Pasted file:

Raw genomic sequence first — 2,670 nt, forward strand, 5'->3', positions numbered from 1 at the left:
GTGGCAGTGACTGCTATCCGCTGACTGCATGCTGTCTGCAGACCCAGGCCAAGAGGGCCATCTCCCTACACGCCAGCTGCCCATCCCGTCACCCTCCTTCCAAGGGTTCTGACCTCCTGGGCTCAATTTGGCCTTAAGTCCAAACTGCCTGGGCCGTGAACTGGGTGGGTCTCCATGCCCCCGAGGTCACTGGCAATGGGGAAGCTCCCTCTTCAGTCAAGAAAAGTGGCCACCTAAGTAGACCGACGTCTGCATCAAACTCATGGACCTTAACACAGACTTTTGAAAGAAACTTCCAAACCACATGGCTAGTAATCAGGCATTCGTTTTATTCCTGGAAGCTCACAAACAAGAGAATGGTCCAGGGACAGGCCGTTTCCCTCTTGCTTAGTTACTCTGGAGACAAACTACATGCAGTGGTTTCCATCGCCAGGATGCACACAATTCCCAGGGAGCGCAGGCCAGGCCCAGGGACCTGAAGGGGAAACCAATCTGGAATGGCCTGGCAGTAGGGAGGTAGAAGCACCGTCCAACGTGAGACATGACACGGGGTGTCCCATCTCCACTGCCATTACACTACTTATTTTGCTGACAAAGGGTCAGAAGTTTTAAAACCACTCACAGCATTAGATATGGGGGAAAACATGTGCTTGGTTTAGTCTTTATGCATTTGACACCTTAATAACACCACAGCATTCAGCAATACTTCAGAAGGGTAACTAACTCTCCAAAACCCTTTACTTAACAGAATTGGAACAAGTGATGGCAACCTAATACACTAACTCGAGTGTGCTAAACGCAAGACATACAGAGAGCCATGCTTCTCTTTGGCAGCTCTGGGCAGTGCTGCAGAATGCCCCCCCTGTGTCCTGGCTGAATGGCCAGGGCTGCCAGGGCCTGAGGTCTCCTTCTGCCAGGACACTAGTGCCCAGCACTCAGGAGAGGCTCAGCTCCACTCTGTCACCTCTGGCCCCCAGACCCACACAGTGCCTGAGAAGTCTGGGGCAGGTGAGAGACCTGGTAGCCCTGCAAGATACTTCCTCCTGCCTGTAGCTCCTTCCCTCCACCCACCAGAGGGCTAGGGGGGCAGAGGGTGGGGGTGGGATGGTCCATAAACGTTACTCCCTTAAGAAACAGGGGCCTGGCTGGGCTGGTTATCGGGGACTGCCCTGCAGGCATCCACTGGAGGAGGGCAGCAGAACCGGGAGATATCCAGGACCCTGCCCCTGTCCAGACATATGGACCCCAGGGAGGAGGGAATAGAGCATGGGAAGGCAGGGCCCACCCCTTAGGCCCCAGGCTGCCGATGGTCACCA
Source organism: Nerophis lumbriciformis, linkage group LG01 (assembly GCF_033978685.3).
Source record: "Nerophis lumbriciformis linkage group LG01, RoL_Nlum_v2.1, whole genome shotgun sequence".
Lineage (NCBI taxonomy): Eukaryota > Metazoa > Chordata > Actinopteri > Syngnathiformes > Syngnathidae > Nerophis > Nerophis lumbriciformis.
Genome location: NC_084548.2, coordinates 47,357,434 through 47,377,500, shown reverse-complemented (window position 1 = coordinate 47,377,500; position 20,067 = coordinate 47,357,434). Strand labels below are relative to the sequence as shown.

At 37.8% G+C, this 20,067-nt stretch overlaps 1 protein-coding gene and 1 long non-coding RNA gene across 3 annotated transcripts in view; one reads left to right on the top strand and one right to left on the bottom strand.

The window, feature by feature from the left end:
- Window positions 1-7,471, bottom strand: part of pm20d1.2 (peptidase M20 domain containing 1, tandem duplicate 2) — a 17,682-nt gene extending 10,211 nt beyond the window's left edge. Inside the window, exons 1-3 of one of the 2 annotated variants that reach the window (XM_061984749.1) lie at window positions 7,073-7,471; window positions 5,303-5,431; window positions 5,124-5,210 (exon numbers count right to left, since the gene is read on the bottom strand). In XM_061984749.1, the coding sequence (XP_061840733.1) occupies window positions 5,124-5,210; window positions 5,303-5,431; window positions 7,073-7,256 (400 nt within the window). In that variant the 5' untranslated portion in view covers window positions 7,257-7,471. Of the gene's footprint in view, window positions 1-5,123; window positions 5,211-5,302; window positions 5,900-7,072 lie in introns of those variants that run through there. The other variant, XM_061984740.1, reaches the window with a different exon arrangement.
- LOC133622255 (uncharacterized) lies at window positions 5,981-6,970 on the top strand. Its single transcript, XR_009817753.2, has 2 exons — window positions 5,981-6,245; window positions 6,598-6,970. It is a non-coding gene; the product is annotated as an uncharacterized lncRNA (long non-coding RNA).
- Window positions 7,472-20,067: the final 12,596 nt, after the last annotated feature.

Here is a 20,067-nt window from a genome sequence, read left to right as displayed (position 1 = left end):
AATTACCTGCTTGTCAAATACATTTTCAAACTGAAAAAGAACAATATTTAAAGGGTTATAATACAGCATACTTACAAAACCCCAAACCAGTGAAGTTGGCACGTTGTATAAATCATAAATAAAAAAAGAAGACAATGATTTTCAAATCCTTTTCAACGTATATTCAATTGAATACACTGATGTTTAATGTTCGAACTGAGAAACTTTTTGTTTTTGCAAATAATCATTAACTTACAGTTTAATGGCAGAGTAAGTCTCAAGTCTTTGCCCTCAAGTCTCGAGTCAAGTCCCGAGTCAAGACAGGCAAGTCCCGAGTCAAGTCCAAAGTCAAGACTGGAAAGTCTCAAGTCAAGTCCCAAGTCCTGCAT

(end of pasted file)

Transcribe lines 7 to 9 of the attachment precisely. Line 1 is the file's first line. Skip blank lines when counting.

At 37.8% G+C, this 20,067-nt stretch overlaps 1 protein-coding gene and 1 long non-coding RNA gene across 3 annotated transcripts in view; one reads left to right on the top strand and one right to left on the bottom strand.

The window, feature by feature from the left end:
- Window positions 1-7,471, bottom strand: part of pm20d1.2 (peptidase M20 domain containing 1, tandem duplicate 2) — a 17,682-nt gene extending 10,211 nt beyond the window's left edge. Inside the window, exons 1-3 of one of the 2 annotated variants that reach the window (XM_061984749.1) lie at window positions 7,073-7,471; window positions 5,303-5,431; window positions 5,124-5,210 (exon numbers count right to left, since the gene is read on the bottom strand). In XM_061984749.1, the coding sequence (XP_061840733.1) occupies window positions 5,124-5,210; window positions 5,303-5,431; window positions 7,073-7,256 (400 nt within the window). In that variant the 5' untranslated portion in view covers window positions 7,257-7,471. Of the gene's footprint in view, window positions 1-5,123; window positions 5,211-5,302; window positions 5,900-7,072 lie in introns of those variants that run through there. The other variant, XM_061984740.1, reaches the window with a different exon arrangement.